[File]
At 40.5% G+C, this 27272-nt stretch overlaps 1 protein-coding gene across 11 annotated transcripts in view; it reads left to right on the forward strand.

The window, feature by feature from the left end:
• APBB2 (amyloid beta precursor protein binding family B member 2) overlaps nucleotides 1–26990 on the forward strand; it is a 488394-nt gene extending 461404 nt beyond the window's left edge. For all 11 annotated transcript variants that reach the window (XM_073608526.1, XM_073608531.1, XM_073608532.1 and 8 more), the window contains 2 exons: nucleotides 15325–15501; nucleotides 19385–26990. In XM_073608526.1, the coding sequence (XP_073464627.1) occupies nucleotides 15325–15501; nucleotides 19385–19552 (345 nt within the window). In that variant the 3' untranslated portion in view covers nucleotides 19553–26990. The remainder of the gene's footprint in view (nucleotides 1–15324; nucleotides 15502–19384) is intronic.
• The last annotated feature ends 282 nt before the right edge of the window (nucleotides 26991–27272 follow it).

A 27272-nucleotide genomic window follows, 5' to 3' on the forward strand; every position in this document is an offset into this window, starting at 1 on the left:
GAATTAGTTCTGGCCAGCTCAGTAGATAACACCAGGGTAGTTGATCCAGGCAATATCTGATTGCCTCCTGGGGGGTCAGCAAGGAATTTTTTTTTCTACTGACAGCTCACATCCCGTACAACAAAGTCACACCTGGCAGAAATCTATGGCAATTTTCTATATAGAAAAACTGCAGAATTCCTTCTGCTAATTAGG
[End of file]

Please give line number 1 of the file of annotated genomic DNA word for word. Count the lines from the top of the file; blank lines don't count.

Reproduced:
At 40.5% G+C, this 27272-nt stretch overlaps 1 protein-coding gene across 11 annotated transcripts in view; it reads left to right on the forward strand.